The atomic number density (N; atoms/cm3) is the number of atoms of a given type per unit volume (V; cm3) of the material. The atomic number density (N; atoms/cm3) of a pure material having an atomic or molecular weight (M; grams/mol) and the material density (⍴; gram/cm3) is easily computed from the following equation using Avogadro’s number (NA = 6.022×1023 atoms or molecules per mole):
It was written the macroscopic cross-section is derived from microscopic cross-section and the atomic number density (N):
In this equation, the atomic number density plays a crucial role as the microscopic cross-section. In the reactor core, the atomic number density of certain materials (e.g.,, water as the moderator) can be simply changed, leading to certain reactivity changes. To understand the nature of these reactivity changes, we must understand the term the atomic number density.
Atomic Number Density of Mixtures and Compounds
For a chemical compound (mixture) Z or for an isotopic mixture, which is composed of elements or isotopes X and Y, the number (atom) density of the compound is calculated from:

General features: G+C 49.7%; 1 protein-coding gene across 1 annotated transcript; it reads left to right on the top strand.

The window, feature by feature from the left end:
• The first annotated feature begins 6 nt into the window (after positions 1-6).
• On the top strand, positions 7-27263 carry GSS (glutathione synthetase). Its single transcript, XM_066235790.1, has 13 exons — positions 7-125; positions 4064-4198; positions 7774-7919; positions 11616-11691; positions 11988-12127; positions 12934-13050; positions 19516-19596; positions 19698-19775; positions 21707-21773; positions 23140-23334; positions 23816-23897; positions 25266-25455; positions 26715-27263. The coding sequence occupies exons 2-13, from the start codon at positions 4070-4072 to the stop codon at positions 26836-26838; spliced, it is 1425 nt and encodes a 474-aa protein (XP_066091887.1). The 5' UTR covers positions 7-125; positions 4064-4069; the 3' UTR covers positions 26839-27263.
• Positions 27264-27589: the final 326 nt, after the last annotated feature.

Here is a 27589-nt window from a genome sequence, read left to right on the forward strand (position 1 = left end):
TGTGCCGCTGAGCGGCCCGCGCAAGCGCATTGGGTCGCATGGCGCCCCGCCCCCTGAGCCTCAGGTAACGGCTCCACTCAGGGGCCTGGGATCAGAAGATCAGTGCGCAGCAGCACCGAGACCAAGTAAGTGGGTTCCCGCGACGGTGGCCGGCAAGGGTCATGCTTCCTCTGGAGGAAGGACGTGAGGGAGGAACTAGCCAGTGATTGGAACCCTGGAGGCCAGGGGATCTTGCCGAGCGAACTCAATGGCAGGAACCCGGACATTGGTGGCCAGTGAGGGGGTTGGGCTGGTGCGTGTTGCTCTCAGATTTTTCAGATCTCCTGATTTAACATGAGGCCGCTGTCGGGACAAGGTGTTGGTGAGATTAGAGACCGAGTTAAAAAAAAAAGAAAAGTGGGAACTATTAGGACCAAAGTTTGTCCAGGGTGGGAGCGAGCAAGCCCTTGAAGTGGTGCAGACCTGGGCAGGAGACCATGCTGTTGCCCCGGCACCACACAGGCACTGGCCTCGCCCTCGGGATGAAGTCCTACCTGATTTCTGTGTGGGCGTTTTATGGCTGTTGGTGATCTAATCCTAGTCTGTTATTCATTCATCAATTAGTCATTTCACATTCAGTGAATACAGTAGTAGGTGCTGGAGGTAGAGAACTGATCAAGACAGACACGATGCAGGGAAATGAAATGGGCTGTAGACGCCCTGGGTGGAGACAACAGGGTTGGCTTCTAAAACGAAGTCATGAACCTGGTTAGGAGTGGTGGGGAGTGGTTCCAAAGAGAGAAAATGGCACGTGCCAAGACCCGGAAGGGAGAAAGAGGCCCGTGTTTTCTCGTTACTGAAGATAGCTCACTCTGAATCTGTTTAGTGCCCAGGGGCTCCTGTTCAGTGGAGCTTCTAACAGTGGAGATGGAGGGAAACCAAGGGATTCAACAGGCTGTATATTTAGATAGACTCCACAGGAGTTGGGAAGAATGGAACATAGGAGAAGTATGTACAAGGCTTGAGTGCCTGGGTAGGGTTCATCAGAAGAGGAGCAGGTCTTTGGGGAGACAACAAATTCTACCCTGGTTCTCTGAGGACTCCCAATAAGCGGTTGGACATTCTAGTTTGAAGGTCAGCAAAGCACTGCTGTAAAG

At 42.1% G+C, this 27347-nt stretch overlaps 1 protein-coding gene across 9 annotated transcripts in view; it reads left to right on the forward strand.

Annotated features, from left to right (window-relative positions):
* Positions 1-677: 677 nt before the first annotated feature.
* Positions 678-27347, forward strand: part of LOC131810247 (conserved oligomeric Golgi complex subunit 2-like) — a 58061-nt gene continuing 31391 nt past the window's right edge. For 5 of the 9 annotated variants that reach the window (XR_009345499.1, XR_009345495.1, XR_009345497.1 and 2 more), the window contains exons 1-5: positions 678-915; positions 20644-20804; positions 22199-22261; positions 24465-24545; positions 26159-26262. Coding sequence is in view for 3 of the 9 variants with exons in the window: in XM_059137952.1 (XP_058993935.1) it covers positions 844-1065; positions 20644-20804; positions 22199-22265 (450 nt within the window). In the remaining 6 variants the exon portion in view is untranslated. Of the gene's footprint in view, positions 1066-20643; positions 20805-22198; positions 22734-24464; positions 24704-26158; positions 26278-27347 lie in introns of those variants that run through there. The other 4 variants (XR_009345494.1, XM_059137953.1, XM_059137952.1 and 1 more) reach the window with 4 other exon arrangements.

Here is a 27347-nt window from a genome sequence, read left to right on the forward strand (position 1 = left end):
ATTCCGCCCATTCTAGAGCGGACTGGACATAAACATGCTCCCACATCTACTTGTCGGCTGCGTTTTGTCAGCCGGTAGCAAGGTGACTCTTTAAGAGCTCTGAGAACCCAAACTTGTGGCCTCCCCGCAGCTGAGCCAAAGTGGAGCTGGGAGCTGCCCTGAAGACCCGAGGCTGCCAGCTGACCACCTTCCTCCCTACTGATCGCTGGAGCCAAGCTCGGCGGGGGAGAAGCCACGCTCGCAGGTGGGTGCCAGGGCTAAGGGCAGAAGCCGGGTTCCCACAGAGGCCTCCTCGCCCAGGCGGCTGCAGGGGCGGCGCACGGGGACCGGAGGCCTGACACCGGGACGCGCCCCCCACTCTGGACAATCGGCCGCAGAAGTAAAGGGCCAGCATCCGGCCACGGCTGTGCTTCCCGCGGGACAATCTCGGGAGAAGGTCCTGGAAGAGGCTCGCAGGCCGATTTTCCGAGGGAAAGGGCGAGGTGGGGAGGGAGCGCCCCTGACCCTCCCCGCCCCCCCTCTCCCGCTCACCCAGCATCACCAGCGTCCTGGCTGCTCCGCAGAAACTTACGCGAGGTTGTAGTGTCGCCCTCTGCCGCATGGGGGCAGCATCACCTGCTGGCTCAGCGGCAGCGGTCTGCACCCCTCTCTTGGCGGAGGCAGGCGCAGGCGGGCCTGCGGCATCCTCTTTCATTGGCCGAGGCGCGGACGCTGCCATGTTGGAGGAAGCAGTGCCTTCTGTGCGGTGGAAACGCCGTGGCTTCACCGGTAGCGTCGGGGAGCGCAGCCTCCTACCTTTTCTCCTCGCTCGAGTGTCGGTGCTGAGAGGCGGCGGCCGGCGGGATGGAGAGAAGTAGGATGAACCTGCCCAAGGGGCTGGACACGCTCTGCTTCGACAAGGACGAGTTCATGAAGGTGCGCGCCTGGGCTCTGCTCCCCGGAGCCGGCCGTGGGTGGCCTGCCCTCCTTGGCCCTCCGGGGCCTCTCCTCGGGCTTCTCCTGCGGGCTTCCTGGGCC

Example – Atomic number densities of boron carbide
A control rod usually contains solid boron carbide with natural boron. Natural boron consists primarily of two stable isotopes,11B (80.1%) and 10B (19.9%). Boron carbide has a density of 2.52 g/cm3.
Determine the atomic number densities of individual constituents.
MB = 10.8
MC = 12
MMixture = 4 x 10.8 + 1×12 g/mol
NB4C = ρ . Na / MMixture
= (2.52 g/cm3)x(6.02×1023 nuclei/mol)/ (4 x 10.8 + 1×12 g/mol)
= 2.75×1022 molecules of B4C/cm3
NB = 4 x 2.75×1022 atoms of boron/cm3
NC = 1 x 2.75×1022 atoms of carbon/cm3
NB10 = 0.199 x 4 x 2.75×1022 = 2.18×1022 atoms of 10B/cm3
NB11 = 0.801 x 4 x 2.75×1022 = 8.80×1022 atoms of 11B/cm3
NC = 2.75×1022 atoms of 12C/cm3
Example – Fuel enrichment
In nuclear engineering, we are working with the term fuel enrichment. The enrichment may be specified in terms of weight percent or weight fraction, ωi, of isotope i:
The atomic number density of isotope i is:
Most of PWRs use uranium fuel, which is in the form of uranium dioxide (UO2). Typically, the fuel has an enrichment of ω235 = 4% [grams of 235U per gram of uranium] of isotope 235U.
Calculate the atomic number density of 235U (N235U), when:
- the molecular weight of the enriched uranium MUO2 = 237.9 + 32 = 269.9 g/mol
- the uranium density ⍴UO2 = 10.5 g/cm3
NUO2 = ⍴UO2 . NA / MUO2
NUO2 = (10.5 g/cm3) x (6.02×1023 nuclei/mol)/ 269.9
NUO2 = 2.34 x 1022 molecules of UO2/cm3
NU = 1 x 2.34×1022 atoms of uranium/cm3
NO = 2 x 2.34×1022 atoms of oxide/cm3
N235U = ω235.NA.⍴UO2/M235U x (MU/MUO2)
N235U = 0.04 x 6.02×1023 x 10.5 / 235 x 237.9 / 269.9 =9.48 x 1020 atoms of 235U/cm3